S. Korea’s new president carves his own route to the top

South Korea's president-elect Yoon Suk-yeol speaks during a news conference to address his relocation plans of the presidential office, at his transition team office, in Seoul, South Korea, March 20, 2022.Jung Yeon-je/Pool via REUTERS

 Yoon Suk-yeol seals his surge to the summit of South Korean politics on Tuesday when the man who once dreamt of becoming a pastor, but was nicknamed the ‘fighting cock’ for his tenacity as a prosecutor, is sworn in as president.

Elected in March, the 61-year-old former prosecutor-general only formally entered the cut and thrust of Korean politics when he declared his run for the presidency last June. That came after he was courted by the conservative bloc for showcasing his uncompromising nature by filing bribery charges against a key aide to outgoing President Moon Jae-in – the man who hired him.

“I guess loneliness is what being the president means … You know, former U.S. President Harry Truman had a sign on his desk that says ‘The buck stops here’.”

As a prosecutor, his unbending nature and adherence to the rules helped him climb the career ladder at times.

But his record of antagonising powerful people also resulted in several demotions – moments that he has joked gave him time to work on his cooking skills.

His defining ethos? In a 2013 hearing that made waves in Seoul, Yoon told lawmakers, “I am not loyal to any person” – underlining his obedience to law, not those in power.

Described by colleagues as both feisty and gregarious, Yoon ran on a ticket to fight corruption and create a more level economic playing field, while seeking a tougher line on North Korea. His appointment to prosecutor-general in 2019 came after more than two decades in the legal service, jailing many across the national political spectrum for corruption.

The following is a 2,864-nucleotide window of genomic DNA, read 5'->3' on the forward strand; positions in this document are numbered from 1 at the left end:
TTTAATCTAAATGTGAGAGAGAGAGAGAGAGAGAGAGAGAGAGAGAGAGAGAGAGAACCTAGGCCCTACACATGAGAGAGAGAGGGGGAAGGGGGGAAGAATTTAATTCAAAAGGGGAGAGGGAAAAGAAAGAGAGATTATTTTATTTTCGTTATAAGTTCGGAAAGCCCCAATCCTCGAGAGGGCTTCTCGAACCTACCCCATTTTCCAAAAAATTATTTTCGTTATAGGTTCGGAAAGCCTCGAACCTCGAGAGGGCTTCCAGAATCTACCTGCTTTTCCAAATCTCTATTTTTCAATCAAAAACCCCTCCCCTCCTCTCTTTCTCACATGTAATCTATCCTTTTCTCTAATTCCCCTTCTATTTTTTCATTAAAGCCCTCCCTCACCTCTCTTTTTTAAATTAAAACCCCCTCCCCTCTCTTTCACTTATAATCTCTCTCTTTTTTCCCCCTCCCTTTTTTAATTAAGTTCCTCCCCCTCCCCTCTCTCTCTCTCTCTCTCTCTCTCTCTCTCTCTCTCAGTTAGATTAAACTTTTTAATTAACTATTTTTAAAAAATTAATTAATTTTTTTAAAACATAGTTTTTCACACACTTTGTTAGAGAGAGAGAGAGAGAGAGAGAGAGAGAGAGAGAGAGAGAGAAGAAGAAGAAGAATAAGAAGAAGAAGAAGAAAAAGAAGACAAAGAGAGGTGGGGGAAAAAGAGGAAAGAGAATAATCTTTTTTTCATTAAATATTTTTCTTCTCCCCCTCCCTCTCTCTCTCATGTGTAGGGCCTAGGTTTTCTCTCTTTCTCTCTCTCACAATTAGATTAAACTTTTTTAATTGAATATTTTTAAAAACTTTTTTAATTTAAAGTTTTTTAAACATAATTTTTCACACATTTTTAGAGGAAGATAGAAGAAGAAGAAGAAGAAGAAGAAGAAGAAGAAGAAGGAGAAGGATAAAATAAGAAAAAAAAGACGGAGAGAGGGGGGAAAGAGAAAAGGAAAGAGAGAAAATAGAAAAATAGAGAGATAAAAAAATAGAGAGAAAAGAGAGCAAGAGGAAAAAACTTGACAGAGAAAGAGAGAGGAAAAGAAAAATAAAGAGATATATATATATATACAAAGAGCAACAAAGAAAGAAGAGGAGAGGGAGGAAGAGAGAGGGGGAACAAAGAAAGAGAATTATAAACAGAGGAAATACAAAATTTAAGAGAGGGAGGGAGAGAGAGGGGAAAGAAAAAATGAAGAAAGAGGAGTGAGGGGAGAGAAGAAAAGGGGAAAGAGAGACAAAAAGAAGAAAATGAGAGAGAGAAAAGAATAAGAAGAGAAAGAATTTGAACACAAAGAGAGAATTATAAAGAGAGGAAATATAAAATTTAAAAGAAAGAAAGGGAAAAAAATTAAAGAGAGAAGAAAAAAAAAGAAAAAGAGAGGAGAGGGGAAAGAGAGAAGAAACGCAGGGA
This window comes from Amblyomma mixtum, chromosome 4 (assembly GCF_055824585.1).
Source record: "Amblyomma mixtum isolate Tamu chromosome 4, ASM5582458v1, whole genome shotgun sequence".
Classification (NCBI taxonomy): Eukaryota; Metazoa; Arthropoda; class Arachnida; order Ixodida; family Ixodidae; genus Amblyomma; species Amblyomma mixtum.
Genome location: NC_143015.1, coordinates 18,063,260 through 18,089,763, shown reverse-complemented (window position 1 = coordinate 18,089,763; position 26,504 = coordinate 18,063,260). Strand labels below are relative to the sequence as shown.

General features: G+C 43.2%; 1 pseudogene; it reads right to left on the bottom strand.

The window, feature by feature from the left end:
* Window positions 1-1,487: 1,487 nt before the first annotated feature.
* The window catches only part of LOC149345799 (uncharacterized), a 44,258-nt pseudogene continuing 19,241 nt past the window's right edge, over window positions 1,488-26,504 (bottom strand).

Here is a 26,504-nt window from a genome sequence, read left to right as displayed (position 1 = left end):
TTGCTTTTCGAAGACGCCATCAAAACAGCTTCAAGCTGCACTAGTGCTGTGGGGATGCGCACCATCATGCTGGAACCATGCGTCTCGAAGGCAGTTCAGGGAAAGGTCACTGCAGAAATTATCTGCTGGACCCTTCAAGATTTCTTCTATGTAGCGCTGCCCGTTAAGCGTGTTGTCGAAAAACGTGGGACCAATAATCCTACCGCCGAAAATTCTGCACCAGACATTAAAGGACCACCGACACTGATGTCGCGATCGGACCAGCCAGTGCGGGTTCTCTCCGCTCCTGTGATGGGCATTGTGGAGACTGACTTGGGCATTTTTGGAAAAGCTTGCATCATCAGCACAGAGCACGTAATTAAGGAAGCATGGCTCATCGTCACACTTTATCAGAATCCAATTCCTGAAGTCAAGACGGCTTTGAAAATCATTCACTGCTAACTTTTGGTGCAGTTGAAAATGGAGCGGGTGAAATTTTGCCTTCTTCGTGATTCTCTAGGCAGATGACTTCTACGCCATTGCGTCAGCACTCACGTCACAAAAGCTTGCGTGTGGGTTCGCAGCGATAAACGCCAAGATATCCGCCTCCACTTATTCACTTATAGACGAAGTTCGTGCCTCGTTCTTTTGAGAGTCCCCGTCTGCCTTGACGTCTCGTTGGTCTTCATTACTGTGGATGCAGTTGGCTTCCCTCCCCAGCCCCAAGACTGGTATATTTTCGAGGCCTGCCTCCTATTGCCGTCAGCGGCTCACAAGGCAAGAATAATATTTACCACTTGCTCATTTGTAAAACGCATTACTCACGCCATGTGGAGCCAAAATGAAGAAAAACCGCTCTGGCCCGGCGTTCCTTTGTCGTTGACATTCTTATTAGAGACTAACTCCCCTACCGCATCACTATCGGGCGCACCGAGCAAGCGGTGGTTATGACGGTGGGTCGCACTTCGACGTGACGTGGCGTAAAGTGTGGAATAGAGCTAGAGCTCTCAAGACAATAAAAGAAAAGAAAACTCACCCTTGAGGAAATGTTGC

According to Reuters, born in 1960 in Seoul, Yoon graduated from a mission elementary school, where he has said he harboured ambitions to be a pastor, before deciding to study law on the advice of his father, a renowned economic professor. But Yoon was late to the prosecutors’ office, passing the bar exam only on his ninth attempt in 1991.

Yoon likes people and socialising over drinks, and still maintains long-standing links with friends who now occupy key government and corporate posts, aides told Reuters.

He values trust among his staff, and had scrapped a plan to send a group of envoys to Washington after a media leak, reviving it only after North Korea broke a moratorium on long-range missile testing in March, two people who worked with his team said. The people declined to be identified because of diplomatic sensitivity.

Recalling his unique path to the highest office, Yoon said in a recent television show: “I wasn’t really anxious, and slept well during the campaign, but since the election, I’ve been struggling to get a good sleep.”


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